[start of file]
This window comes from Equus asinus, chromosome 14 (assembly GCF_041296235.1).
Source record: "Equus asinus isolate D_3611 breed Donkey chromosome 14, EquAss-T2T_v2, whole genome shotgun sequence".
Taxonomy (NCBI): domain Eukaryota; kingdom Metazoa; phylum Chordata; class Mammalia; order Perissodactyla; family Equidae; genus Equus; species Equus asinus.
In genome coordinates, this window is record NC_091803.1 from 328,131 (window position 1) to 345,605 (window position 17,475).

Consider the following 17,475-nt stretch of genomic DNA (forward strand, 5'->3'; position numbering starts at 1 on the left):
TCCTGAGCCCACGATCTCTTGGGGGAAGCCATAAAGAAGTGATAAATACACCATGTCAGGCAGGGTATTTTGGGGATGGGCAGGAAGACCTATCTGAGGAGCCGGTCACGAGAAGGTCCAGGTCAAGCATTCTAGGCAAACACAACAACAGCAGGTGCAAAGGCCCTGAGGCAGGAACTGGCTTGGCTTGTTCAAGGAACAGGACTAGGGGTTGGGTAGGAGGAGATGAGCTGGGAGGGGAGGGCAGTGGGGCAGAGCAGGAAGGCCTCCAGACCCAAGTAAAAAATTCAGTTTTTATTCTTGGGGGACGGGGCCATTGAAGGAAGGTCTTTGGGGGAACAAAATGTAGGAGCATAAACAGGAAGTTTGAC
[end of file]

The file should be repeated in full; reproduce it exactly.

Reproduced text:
This window comes from Equus asinus, chromosome 14 (assembly GCF_041296235.1).
Source record: "Equus asinus isolate D_3611 breed Donkey chromosome 14, EquAss-T2T_v2, whole genome shotgun sequence".
Taxonomy (NCBI): domain Eukaryota; kingdom Metazoa; phylum Chordata; class Mammalia; order Perissodactyla; family Equidae; genus Equus; species Equus asinus.
In genome coordinates, this window is record NC_091803.1 from 328,131 (window position 1) to 345,605 (window position 17,475).

Consider the following 17,475-nt stretch of genomic DNA (forward strand, 5'->3'; position numbering starts at 1 on the left):
TCCTGAGCCCACGATCTCTTGGGGGAAGCCATAAAGAAGTGATAAATACACCATGTCAGGCAGGGTATTTTGGGGATGGGCAGGAAGACCTATCTGAGGAGCCGGTCACGAGAAGGTCCAGGTCAAGCATTCTAGGCAAACACAACAACAGCAGGTGCAAAGGCCCTGAGGCAGGAACTGGCTTGGCTTGTTCAAGGAACAGGACTAGGGGTTGGGTAGGAGGAGATGAGCTGGGAGGGGAGGGCAGTGGGGCAGAGCAGGAAGGCCTCCAGACCCAAGTAAAAAATTCAGTTTTTATTCTTGGGGGACGGGGCCATTGAAGGAAGGTCTTTGGGGGAACAAAATGTAGGAGCATAAACAGGAAGTTTGAC